Bestial style for winter?

Susan’s globetrotting again. Here’s a winter warmer from her archives…

Big furry ears make me happy. It might work for you too. Can you imagine the winter high street bustling with creatures? Foxes, badgers, the odd Minotaur, not to mention all the beasts you can’t name. Could hats change the world?

Asks Lewes based felt-maker and performance artist, Barbara Keal.

Here are some of her designs:

Could this be part of a retro-regressive trend? As we turn ourselves into animals, dogs are getting their own London restaurant. Soon we’ll all be back sharing primordial-style long houses with our livestock.

And who is responsible for this curious clothing time warp? Antler wearers have included fashion leader, Lady Gaga, and other well-heeled looking, neatly dressed types.

The recent cold weather may be partially to blame. And, of course, at Christmas anything is acceptable.

Will you be tempted to unleash your inner beast?

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About Author Profile: Susan Muncey

susan@shopcurious.com'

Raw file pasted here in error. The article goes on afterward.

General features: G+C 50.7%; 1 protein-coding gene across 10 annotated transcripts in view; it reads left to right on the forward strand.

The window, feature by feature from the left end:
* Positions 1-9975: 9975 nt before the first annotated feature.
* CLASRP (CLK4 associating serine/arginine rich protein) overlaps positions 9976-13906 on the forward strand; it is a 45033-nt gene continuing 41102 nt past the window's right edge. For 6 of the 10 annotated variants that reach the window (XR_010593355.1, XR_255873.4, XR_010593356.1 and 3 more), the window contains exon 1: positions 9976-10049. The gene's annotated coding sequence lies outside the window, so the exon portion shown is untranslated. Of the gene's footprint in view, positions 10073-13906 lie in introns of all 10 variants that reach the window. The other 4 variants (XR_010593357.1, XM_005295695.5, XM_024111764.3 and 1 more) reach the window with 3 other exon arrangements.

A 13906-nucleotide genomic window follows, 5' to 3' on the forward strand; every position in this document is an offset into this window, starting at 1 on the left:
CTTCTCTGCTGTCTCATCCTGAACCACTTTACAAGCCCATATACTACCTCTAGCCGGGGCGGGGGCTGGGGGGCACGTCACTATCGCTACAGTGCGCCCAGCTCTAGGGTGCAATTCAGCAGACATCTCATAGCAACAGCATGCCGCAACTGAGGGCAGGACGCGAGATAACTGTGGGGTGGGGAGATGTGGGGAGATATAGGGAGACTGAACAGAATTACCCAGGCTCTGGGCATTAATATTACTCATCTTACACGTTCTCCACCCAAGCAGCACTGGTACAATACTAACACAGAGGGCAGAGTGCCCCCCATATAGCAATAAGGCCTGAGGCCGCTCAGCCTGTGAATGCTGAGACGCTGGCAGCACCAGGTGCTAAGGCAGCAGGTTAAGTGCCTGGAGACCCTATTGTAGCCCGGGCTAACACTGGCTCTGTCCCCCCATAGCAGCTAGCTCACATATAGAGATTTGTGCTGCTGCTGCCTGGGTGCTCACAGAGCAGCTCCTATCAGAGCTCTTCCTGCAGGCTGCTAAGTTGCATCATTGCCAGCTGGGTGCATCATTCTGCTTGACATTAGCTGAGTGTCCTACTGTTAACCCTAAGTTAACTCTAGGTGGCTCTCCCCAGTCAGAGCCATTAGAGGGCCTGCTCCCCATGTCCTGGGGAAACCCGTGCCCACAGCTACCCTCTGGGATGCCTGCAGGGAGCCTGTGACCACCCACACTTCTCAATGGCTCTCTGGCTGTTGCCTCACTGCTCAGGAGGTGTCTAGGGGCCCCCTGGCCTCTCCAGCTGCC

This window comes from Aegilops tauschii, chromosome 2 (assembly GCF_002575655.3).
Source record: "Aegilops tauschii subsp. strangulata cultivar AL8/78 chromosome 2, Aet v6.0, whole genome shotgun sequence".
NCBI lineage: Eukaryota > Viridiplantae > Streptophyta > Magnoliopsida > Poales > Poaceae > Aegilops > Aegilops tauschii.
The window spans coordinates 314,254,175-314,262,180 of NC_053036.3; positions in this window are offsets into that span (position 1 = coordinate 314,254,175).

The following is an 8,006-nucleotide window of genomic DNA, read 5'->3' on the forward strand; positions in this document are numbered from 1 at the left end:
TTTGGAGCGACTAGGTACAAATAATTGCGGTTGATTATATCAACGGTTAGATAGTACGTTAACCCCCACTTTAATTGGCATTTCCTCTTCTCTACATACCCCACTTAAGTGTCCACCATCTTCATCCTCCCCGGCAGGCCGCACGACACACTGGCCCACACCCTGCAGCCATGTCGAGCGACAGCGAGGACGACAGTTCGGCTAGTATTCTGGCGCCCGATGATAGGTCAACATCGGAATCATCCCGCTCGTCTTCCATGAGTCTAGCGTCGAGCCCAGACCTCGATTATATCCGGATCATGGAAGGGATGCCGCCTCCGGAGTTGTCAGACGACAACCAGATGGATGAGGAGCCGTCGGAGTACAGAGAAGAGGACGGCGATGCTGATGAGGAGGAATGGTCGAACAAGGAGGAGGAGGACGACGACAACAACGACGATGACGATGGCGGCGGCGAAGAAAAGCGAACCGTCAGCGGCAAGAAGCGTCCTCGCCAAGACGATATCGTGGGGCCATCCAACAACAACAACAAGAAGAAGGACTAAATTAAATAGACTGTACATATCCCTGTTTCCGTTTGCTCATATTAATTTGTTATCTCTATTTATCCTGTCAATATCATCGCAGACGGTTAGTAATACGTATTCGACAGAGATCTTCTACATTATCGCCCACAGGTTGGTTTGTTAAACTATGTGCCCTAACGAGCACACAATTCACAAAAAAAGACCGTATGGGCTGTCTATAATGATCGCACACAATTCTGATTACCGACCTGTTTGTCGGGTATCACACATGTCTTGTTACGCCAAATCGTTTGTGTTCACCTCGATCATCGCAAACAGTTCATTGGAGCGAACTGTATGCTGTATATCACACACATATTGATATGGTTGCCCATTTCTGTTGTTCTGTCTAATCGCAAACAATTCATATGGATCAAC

5 thoughts on “Bestial style for winter?

  1. Worm
    December 1, 2012 at 11:15

    Hardly a day goes by when Im not required to unleash my inner beast

  2. peter.burnet@hotmail.com'
    Peter
    December 1, 2012 at 11:22

    Could hats change the world?

    Why not? I thought this was silly at first, but when I imagined thousands of people in antlers and traditional Viking garb marching through the streets for world peace and human rights, I became really quite excited.

  3. george.jansen55@gmail.com'
    George
    December 1, 2012 at 13:47

    I don’t suppose this will get far in countries where the association of horns and cuckoldry remains (if it does). The gesture with which University of Texas football fans signal “hook ‘em [Long]horns” would once have invited a fistfight in parts of Europe, and for all I know might still.

    Did any primordial folk actually wear horned headgear for anything but perhaps a cult ceremony (Plains tribes preparing for a buffalo hunt, say)? Certainly everyone says that the Vikings didn’t wear the horned helmets we imagine.

    • Wormstir@gmail.com'
      Worm
      December 1, 2012 at 17:05

      Isn’t making cuckoldry signs still popular in Italy?

  4. mcrean@snowpetrel.net'
    Mark
    December 1, 2012 at 17:48

    Following on from yesterday’s account of a smashing lunch, I could imagine Morris dancers, perhaps in Cornwall or Devon, wearing hats like this using the spiny limbs of giant deep-sea crabs rather than antlers or horns. These could then be detached and used as batons during the dance, unleashing the inner Beast of Biscay. Any spectators from southern Europe might not then be tempted associate the performance with cuckoldry (” these crazy English, they celebrate being cuckolded by drinking beer and dancing together in public”).

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